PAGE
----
As those security measures began to take effect downtown, Willis spent Saturday handing out backpacks stuffed with school supplies to students heading back to school this week and next. At four stops, Willis mingled with families as staffers passed out bookbags, snacks and cold drinks. The district attorney’s office collected more than 2,500 backpacks this year.

At events like these, Willis says constituents “absolutely” ask about the Trump probe and have a lot of questions, even though she usually can’t answer them. She says they have other concerns, too, like gang violence.

“We’re not one-dimensional, right?” Willis said. “You know, I can do that case and make sure that justice is served, but while making sure that, as you see, the murder rate is dropping in Atlanta. We can walk and chew gum at the same time.” 

Some critics of Willis’ probe have questioned whether devoting significant resources to potentially prosecuting a former president will come at the cost of resolving a backlog of violent crime cases that still require adjudication. “Is it worth it?” one defense attorney, Don Samuel, asked last year.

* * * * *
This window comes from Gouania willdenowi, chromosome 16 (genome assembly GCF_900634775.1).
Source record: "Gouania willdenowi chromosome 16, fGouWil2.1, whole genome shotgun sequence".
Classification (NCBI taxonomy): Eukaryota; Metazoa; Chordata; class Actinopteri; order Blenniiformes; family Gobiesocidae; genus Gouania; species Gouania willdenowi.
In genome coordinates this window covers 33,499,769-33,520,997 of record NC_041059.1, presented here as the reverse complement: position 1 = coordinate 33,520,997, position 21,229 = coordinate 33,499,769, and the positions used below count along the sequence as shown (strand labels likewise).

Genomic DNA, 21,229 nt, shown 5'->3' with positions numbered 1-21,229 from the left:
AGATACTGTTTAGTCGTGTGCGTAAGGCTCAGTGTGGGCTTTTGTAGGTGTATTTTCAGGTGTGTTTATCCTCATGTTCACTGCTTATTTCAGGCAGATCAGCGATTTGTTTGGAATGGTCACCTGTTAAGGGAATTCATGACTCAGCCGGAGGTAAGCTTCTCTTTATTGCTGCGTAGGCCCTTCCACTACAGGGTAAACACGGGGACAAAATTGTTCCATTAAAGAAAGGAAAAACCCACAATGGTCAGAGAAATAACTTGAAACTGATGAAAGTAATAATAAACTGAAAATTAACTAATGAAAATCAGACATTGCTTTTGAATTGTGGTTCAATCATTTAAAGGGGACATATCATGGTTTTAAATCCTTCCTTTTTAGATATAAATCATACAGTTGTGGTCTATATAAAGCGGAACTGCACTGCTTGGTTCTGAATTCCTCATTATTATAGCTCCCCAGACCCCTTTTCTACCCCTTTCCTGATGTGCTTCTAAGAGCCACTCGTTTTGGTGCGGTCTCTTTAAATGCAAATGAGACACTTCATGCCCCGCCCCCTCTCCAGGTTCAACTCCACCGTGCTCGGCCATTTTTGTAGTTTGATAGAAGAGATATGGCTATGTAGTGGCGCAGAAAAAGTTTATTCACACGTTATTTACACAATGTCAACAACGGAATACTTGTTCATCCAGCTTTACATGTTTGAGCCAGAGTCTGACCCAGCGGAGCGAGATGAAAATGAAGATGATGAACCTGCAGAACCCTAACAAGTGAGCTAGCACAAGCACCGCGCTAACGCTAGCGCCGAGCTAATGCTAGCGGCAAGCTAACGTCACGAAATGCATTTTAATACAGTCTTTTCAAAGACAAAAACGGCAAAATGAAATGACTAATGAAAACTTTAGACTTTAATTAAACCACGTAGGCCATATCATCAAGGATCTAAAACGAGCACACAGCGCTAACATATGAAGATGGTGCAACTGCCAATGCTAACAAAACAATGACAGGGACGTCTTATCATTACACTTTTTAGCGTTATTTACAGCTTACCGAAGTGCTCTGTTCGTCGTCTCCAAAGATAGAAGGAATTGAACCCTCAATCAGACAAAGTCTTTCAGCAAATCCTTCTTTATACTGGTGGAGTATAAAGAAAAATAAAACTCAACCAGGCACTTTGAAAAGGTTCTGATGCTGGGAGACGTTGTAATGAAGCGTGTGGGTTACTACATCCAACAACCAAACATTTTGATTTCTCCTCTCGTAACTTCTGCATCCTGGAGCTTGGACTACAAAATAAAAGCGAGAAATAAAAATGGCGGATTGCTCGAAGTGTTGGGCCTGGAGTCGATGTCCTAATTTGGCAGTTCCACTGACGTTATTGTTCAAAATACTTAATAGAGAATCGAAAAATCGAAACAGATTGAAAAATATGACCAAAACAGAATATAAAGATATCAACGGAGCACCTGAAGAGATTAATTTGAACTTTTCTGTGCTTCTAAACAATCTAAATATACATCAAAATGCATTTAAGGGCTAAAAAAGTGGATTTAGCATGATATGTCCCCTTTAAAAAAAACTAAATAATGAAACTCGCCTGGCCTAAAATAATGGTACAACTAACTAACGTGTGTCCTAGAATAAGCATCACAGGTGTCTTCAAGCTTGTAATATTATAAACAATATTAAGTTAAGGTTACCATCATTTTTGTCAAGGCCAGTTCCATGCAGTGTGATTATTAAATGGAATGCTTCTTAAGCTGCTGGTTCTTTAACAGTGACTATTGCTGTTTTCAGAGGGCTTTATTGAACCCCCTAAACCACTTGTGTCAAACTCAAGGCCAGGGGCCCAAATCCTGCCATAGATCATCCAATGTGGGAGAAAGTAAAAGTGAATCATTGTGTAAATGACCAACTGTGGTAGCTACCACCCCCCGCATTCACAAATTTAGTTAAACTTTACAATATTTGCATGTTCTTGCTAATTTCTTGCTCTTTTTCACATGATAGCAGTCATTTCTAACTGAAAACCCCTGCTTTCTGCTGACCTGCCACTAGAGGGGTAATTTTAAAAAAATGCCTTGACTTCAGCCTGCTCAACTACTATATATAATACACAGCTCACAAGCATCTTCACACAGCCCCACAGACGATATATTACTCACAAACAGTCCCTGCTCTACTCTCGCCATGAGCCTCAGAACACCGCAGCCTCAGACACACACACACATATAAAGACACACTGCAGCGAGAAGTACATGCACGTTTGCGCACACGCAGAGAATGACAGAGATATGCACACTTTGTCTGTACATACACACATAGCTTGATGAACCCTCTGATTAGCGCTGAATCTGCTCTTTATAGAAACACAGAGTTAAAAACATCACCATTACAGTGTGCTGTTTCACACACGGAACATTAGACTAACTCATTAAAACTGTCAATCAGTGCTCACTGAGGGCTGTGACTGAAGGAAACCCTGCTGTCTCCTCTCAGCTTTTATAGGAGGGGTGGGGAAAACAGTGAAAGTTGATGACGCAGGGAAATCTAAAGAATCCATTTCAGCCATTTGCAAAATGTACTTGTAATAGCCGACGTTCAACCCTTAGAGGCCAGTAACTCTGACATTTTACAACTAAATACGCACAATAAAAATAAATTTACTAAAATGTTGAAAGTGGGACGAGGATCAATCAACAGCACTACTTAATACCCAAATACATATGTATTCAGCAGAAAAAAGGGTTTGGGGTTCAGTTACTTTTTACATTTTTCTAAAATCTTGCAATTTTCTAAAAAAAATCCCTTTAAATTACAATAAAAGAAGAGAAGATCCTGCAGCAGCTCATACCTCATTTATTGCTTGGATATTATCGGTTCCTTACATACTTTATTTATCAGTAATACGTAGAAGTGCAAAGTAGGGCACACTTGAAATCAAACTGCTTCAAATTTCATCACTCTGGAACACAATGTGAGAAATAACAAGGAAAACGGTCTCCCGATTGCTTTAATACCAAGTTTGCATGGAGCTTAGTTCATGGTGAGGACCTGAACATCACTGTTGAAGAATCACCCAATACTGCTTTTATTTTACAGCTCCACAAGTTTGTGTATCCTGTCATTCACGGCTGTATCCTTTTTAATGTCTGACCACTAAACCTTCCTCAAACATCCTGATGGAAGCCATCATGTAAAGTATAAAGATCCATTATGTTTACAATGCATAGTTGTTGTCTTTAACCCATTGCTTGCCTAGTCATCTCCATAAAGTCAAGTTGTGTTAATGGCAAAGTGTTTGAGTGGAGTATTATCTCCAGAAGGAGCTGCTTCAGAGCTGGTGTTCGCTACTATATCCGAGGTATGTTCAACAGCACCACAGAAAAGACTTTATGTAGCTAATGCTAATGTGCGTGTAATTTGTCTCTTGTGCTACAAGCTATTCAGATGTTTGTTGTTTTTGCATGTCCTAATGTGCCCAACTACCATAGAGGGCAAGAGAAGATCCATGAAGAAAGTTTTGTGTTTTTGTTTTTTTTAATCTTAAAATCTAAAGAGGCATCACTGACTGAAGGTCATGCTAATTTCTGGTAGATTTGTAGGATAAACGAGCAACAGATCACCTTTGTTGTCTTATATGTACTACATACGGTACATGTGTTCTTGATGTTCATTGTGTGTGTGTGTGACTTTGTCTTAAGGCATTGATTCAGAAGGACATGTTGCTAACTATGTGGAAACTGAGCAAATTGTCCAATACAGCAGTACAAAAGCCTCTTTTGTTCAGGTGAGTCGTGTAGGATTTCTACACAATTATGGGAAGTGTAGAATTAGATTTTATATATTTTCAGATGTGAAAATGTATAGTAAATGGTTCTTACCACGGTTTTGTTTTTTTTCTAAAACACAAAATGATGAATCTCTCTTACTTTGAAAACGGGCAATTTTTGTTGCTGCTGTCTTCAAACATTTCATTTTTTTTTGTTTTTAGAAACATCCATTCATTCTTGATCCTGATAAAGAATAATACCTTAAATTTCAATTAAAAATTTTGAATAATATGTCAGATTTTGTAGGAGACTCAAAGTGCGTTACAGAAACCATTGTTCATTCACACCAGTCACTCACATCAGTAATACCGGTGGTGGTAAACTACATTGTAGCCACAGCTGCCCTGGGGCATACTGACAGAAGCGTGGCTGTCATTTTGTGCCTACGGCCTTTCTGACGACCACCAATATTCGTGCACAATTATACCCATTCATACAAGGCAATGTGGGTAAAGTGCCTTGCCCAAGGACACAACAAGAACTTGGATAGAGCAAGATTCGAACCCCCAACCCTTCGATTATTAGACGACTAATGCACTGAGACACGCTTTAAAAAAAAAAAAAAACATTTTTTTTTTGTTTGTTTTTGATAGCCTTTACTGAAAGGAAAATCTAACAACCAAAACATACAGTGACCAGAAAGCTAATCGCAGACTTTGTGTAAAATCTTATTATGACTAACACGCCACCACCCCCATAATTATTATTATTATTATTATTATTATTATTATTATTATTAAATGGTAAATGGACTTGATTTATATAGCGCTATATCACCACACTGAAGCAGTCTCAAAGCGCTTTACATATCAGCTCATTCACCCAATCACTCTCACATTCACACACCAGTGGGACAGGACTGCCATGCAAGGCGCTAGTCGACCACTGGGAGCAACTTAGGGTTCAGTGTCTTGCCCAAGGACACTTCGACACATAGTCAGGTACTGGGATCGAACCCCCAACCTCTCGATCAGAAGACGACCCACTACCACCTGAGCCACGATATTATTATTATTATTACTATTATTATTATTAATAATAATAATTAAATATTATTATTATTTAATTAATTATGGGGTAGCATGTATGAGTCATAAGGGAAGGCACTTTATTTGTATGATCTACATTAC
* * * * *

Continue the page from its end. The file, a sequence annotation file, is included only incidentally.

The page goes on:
As the investigation now comes to a head, Willis says she has never doubted whether the probe was worthwhile. 

“Absolutely not,” Willis said. “There are some moments that are troubling and concerning. But those moments are based on some of the racist comments that get sent to me, either via voicemail or email or on social media. It saddens me.”

Willis says she sent an e-mail to county commissioners on Saturday instructing them to make sure they are keeping themselves and their staff safe and included a taste of the hateful messages she receives.

Willis’ email included a recent message she received that, per the AJC, called her a “corrupt (racial expletive)” and said, “You are going to fail, you Jim Crow Democrat (expletive).”